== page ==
written by: Mark Kodama
I met him at the infusion center. There were dozens of patients receiving their chemotherapy through IVs. He seemed so young in his baseball cap and jeans, perhaps in his 20s. The rest of us were in our fifties or older. He was working on his laptop computer and talking about how he lived in DC but drove to Fairfax to get his treatment.
“It was no trouble,” he laughed. “The traffic is always going the other way.” He lifted his cap and he had no hair. His laugh was infectious.
I’m Ben,” he said.
“Well I am Mark,” I said. “Pleased to meet you.”
“What are you reading?” he asked.
“This is a book on how to write stories,” I said. “I was a newspaper reporter. Now I am winding down my career as a trial lawyer. I thought I might try my hand at being a writer.”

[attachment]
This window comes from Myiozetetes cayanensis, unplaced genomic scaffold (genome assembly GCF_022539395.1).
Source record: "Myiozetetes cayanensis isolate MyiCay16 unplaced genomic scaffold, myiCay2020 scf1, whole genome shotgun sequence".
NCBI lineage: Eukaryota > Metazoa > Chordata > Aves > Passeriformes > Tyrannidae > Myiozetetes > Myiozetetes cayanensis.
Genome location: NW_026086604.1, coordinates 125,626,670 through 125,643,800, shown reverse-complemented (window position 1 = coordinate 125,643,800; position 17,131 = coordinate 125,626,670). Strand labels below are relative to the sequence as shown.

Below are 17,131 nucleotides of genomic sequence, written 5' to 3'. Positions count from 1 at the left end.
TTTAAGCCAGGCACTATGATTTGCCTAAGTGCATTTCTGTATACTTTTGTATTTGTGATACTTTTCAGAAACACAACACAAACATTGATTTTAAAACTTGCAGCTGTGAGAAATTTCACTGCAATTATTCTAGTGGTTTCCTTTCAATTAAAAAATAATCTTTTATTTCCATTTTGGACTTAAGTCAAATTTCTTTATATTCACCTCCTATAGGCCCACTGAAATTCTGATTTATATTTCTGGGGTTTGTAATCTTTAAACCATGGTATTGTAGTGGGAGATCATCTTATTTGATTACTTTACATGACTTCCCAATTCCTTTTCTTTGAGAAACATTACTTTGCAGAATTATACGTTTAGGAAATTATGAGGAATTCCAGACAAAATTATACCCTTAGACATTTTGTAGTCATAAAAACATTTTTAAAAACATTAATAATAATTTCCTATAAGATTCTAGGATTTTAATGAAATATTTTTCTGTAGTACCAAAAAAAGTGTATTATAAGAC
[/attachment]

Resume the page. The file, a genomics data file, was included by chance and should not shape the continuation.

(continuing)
“My girlfriend is a school teacher,” he said. “But I don’t do much reading, except for labels off of beer cans. I’m a beer salesman.”
“It’s all good,” I said.
“I sell a beer called the 21st Amendment,” he said.
“Oh, what an interesting name,” I said. “What is the 21st amendment?”
“It is the repeal of prohibition,” he said.
“Ah,” I said. “I must try this beer. Can I get it at the local supermarket?”
“Of course,” he said.
“I must say you have a great spirit,” I said. “Some of my friends I asked how they are. They always say terrible. We must be optimistic. We must not go gentle into the night.”
“Agreed,” he said. “We must control what we can control. We can certainly control our attitude.”
When he left the nurse asked when he was coming back. He said he would be there the next morning for his infusion. He was so young. Ben the beer salesman.